Lisa Miller, the former religion editor of Newsweek, sees in smartphone apps the death of the church as we know it. And from all appearances, she’s happy about it.
“With Scripture on iPhones and iPads, believers can bypass constraining religious structures — otherwise known as ‘church’ — in favor of a more individual connection with God,” Miller gloats in “My take: How technology could bring down the church” on CNN.com’s “Belief Blog”. “This helps solve a problem that Christian leaders are increasingly articulating: that even among people who say that Jesus Christ is their personal Lord and savior, folks don’t read the Bible.”
Young Christians “have come to expect experiences that appear unscripted and interactive,” the Christian demographer Dave Kinnaman told the Christian magazine Charisma in 2009, “that allow them to be open and honest with their questions, that are technologically stimulating, that are done alongside peers and within trusted relationships.”This yearning for a more unmediated faith — including Bible verses live in your pocket or purse 24/7, available to inspire or console wherever and whenever they’re needed — has met an enthusiastic embrace.
“It is not too much to say that the King James Bible … democratized religion by taking it out of the hands of the clerical few and giving it to the many,” Miller claims a little earlier. “Just like the 500-year-old Protestant Reformation …, changes wrought by new technology have the potential to bring down the church as we know it.”
Oh yes, those big, bad clerics. Christianity versus “Churchianity”.
I can see three premisses at play here that need questioning: 1) Young people will want at forty the same things they want at twenty; 2) Online virtual communities can replace physical, local communities with nothing lost; and 3) No one really wants anyone else to be a religious authority. And there’s a fourth premise that obtains to Catholics, Orthodox, Anglicans and Lutherans as well: Online Scripture study will replace the Eucharist.
The key statement comes in the middle of the post: “Young people want to ‘consume’ their spirituality the way they do their news or their music. They want to dip and dabble, the way they browse Facebook.”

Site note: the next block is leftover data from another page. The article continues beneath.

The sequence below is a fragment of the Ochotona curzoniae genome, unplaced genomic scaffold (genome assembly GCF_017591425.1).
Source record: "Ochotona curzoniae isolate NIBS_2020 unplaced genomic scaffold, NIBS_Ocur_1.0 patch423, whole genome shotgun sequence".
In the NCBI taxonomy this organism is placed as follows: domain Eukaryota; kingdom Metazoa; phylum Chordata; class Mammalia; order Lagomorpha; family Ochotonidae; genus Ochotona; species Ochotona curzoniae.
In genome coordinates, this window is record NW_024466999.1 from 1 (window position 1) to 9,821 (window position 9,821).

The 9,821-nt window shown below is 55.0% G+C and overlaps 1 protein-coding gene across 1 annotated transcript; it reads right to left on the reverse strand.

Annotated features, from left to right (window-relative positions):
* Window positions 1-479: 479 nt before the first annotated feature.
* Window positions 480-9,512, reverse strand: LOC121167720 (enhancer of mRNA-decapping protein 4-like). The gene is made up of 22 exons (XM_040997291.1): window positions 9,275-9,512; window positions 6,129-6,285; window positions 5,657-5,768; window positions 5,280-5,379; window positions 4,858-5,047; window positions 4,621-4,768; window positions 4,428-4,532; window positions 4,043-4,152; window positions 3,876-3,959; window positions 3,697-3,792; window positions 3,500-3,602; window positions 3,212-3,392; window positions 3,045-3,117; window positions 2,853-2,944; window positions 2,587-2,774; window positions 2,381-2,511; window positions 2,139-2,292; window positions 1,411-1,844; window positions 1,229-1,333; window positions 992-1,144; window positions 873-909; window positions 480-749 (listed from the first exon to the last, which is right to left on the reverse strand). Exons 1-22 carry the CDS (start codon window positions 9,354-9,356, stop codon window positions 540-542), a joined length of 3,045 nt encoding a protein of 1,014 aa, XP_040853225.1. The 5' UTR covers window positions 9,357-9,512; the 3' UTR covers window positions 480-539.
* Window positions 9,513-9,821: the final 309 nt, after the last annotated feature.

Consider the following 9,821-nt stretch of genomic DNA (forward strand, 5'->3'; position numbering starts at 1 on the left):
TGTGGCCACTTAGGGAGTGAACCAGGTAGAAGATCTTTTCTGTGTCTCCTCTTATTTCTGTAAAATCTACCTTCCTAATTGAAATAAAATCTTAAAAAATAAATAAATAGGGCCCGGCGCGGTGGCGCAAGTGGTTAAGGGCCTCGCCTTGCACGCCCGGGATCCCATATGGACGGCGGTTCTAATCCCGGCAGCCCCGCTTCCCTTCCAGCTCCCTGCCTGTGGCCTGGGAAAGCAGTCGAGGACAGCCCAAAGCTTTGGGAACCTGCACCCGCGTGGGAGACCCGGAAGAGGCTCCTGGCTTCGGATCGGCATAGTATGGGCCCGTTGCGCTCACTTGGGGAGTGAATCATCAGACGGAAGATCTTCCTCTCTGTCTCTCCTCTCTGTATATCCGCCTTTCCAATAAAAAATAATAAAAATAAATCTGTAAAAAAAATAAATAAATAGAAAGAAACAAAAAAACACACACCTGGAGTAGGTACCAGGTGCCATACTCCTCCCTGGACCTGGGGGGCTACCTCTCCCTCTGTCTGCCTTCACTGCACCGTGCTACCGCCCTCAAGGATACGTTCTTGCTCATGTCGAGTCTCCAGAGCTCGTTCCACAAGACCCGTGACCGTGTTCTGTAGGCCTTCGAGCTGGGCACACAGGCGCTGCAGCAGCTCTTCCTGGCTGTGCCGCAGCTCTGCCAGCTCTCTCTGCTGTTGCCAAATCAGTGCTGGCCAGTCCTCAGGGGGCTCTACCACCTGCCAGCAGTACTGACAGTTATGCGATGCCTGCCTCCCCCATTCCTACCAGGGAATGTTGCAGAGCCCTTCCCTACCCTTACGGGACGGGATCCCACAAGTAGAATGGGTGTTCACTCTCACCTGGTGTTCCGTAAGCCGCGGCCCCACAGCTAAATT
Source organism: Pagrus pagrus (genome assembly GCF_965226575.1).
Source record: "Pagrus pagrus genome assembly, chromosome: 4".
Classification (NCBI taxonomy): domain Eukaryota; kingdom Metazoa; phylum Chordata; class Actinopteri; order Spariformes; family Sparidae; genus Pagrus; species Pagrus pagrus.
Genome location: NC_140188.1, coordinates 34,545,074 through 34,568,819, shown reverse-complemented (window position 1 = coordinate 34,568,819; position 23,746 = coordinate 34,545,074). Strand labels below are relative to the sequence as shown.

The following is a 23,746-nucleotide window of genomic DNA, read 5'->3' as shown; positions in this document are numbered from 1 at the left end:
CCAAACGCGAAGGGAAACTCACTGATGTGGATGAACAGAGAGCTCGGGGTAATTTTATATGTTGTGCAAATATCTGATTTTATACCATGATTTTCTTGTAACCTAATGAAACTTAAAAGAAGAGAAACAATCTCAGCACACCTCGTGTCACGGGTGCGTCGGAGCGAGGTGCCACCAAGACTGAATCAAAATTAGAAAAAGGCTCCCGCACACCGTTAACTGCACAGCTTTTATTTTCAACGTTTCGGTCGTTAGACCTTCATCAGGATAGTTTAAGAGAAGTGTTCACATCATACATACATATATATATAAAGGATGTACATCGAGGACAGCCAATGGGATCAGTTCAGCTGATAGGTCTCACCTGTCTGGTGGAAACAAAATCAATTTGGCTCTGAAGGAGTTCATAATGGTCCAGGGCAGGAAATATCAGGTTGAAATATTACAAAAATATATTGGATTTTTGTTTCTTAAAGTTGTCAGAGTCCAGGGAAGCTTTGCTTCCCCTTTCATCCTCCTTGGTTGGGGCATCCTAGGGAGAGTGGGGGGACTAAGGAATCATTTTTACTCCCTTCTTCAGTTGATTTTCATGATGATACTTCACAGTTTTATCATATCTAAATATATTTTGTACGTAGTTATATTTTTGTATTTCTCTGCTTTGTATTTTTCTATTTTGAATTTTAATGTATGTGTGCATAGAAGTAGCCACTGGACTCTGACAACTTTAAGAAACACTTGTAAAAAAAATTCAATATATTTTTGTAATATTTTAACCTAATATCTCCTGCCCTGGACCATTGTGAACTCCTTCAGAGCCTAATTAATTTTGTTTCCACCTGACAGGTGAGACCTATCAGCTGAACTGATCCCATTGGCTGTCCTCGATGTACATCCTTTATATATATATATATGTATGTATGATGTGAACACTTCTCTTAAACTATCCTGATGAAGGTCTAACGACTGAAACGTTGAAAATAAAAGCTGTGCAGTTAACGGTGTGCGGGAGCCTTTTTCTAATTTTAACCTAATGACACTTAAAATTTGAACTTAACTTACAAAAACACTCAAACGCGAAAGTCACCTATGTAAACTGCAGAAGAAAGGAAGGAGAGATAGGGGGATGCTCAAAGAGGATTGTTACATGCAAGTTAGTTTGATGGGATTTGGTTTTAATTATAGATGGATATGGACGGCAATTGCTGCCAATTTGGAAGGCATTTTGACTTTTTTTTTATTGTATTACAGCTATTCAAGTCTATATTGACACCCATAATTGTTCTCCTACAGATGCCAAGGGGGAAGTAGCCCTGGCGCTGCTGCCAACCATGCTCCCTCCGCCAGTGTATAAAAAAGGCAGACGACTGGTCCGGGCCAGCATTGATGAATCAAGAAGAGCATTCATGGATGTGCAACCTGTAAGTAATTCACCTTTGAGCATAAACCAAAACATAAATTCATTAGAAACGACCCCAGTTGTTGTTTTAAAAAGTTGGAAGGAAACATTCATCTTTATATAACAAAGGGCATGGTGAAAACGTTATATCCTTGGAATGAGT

Of course, we grant that that’s not true of all young people; such statements are never intended to be taken as universal truths. But even taking it as meant, it’s hardly a revelation. It was just as true of my generation, and of the generation previous; that’s why there’s always a decline of church attendance in the 19-25 cohort whenever the subject is polled.
Let’s face it, there are many, many people out there whose religiosity is superficial, even after the age of 35. Oh, they believe, and they’re good persons according to their lights, and they’re interested in religion … just as they’re interested in politics, or the Dallas Cowboys’ chances for the Super Bowl this year, or anything that’s really secondary to their lives. And it’s precisely to this kind of person whom subjectivism, the whole idea of “what’s true to me”, appeals.
But virtual communities exist only because our modern economic systems make real community life difficult (albeit not impossible); they’re good extensions but poor substitutes. People text only because they’re not with the people they’re texting. There’s no one on my Facebook who wouldn’t rather be gathered with other Facebook friends at a nice restaurant, a bowling alley or a picnic table out at the lake.
So it is with worship: Reading the Bible is a great devotion, and I suggest it to everyone, but it isn’t worship. Worship is both an individual and community activity, and Scripture itself points to this: “Wherever two or three are gathered in my name, there I [Christ] am in the midst of them” (Mt 18:20).
Miller tells us of Rev. Rob Bell (he of “What if there’s no Hell?” fame) and the virtual congregation he’s built for himself, which reminds me of the virtual congregation Fr. Andrew M. Greeley built up for himself through his books and novels. Which brings me to my next point: having direct access to Scripture has never done away with the need for authoritative interpretation. In fact, as I’ve pointed out before, this is one of sola scriptura’s major weak points.
The fact is, Miller’s wrong in one of her key assumptions: The King James Bible didn’t “democratize” religion. Rather, the Protestant Reformation took one church and split about a third off of it, then took that third and made out of it thousands of mini-popes (with more popping up on the radar screen every year).
And Miller’s wrong because Martin Luther was wrong: Scripture doesn’t interpret itself. It says a lot of things clearly, but knitting them together into a cohesive, coherent theology is a perplexing exercise. So people will still gravitate to people who can present a clear picture of Christ in an authoritative voice, even though sola scriptura gives them a sort of “heckler’s rights”.
This is not to say that the new technology doesn’t bring with it some opportunities for evangelization. The fact that the iConfess app went viral almost immediately after its release tells us that smartphones possess amazing potential for faith resources and catechesis.
I can see a day not very distant when a Catholic Scripture commentary and Bible study courses will be available through smartphone apps. And you can already follow the Pope on Facebook, though I don’t expect to see Papa Benedetto tweeting his every passing thought any time soon. But then again, ¿Quien sabe
No, the new technology won’t do away with churches. Right now, Christianity faces more human opposition: secularism, materialism, relativism and subjectivism. I don’t foresee the triumph of any of these forces, however, because humans in general are geared towards the transcendent, even when they’re hopelessly mired in the mundane.